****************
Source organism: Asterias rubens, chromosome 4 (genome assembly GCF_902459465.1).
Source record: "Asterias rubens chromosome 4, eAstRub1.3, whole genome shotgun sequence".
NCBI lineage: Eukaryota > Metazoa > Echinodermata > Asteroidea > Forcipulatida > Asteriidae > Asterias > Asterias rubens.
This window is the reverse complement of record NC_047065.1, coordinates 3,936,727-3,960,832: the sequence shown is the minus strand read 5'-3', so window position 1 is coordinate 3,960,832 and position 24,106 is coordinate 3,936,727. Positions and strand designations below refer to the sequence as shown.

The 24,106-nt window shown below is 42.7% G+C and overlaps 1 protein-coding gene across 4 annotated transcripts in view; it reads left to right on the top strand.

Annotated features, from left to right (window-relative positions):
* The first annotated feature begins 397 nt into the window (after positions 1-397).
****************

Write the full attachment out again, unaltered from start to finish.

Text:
Source organism: Asterias rubens, chromosome 4 (genome assembly GCF_902459465.1).
Source record: "Asterias rubens chromosome 4, eAstRub1.3, whole genome shotgun sequence".
NCBI lineage: Eukaryota > Metazoa > Echinodermata > Asteroidea > Forcipulatida > Asteriidae > Asterias > Asterias rubens.
This window is the reverse complement of record NC_047065.1, coordinates 3,936,727-3,960,832: the sequence shown is the minus strand read 5'-3', so window position 1 is coordinate 3,960,832 and position 24,106 is coordinate 3,936,727. Positions and strand designations below refer to the sequence as shown.

The 24,106-nt window shown below is 42.7% G+C and overlaps 1 protein-coding gene across 4 annotated transcripts in view; it reads left to right on the top strand.

Annotated features, from left to right (window-relative positions):
* The first annotated feature begins 397 nt into the window (after positions 1-397).